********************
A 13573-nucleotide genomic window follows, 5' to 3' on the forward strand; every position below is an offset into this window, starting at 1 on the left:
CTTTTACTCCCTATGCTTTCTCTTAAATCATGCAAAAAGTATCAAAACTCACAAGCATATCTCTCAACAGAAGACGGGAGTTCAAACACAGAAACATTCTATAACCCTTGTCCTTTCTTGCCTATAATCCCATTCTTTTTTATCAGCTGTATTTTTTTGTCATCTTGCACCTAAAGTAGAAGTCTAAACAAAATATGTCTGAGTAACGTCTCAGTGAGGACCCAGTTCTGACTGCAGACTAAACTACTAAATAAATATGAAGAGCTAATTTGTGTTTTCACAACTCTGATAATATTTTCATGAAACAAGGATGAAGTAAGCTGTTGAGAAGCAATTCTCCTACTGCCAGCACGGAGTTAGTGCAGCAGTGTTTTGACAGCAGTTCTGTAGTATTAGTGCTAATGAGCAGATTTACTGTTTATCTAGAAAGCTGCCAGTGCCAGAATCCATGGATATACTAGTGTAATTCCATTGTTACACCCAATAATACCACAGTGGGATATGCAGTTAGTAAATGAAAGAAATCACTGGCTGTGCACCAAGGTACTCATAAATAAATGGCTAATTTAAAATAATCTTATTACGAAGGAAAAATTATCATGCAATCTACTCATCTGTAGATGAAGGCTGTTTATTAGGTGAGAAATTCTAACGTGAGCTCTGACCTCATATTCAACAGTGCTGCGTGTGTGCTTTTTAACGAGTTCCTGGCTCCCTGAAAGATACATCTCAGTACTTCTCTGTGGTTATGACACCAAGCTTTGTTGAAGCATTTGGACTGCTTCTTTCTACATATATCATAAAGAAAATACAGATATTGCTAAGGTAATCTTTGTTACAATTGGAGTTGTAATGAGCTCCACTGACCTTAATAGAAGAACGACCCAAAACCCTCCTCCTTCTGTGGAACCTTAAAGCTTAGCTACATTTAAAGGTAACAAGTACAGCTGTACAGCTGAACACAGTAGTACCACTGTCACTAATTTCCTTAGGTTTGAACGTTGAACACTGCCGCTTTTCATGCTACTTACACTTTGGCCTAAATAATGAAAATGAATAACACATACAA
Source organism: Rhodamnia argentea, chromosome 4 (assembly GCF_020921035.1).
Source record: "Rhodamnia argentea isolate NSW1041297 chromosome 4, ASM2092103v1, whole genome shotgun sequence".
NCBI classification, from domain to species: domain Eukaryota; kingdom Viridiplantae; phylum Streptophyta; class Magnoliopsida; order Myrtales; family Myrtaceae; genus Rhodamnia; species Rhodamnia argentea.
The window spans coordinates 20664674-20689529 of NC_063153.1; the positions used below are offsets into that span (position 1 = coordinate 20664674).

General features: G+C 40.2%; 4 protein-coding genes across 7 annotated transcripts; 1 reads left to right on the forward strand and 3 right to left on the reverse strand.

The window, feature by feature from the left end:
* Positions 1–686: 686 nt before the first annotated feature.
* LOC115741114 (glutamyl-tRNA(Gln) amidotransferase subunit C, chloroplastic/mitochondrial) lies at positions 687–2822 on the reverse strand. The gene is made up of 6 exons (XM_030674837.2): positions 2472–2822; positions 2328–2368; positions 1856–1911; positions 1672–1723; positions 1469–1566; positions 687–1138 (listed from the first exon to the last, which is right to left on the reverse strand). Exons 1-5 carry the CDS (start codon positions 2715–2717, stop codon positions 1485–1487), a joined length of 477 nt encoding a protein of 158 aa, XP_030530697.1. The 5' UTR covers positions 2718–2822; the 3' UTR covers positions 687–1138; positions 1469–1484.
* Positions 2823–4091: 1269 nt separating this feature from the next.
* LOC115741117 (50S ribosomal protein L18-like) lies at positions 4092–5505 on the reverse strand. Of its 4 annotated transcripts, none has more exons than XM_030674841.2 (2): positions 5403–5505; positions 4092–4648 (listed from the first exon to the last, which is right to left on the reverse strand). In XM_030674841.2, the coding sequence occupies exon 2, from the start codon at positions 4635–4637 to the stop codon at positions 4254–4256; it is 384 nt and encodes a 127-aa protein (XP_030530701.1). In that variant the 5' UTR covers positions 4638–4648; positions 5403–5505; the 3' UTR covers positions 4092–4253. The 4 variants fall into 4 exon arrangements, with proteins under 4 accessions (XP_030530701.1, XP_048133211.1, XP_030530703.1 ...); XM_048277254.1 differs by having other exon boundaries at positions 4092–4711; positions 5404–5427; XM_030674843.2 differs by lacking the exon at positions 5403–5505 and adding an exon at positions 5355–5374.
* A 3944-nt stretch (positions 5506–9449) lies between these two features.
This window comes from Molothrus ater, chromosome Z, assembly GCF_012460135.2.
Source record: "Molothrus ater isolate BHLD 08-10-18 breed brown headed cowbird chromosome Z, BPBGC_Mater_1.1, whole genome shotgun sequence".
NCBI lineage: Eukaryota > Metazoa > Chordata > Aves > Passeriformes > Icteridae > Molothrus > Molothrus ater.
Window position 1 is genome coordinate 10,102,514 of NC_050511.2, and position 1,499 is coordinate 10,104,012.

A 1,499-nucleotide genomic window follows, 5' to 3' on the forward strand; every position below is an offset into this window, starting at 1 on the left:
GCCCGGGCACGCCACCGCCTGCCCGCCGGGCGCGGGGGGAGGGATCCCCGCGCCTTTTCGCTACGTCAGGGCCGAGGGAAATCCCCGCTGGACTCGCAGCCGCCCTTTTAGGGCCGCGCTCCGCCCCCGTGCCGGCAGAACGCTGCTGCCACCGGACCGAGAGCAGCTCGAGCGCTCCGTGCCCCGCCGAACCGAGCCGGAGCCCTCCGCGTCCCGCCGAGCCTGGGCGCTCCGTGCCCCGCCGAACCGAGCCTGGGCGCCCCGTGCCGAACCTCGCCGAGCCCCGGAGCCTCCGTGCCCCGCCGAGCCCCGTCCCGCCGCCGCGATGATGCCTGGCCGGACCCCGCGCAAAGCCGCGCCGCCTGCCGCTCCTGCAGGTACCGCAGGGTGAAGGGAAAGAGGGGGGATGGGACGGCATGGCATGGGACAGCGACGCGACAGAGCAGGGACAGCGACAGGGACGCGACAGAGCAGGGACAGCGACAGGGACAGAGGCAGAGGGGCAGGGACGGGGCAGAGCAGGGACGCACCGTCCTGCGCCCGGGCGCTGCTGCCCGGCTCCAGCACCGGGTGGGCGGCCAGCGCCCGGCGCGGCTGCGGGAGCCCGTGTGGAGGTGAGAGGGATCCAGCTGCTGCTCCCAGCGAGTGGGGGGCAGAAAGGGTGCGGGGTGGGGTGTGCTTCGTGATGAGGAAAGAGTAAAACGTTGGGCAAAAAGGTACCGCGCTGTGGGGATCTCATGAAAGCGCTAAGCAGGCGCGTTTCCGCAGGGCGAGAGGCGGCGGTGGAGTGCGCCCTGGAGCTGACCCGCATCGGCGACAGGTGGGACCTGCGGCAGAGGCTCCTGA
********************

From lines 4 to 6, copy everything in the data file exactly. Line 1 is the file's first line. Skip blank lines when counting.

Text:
Source record: "Rhodamnia argentea isolate NSW1041297 chromosome 4, ASM2092103v1, whole genome shotgun sequence".
NCBI classification, from domain to species: domain Eukaryota; kingdom Viridiplantae; phylum Streptophyta; class Magnoliopsida; order Myrtales; family Myrtaceae; genus Rhodamnia; species Rhodamnia argentea.
The window spans coordinates 20664674-20689529 of NC_063153.1; the positions used below are offsets into that span (position 1 = coordinate 20664674).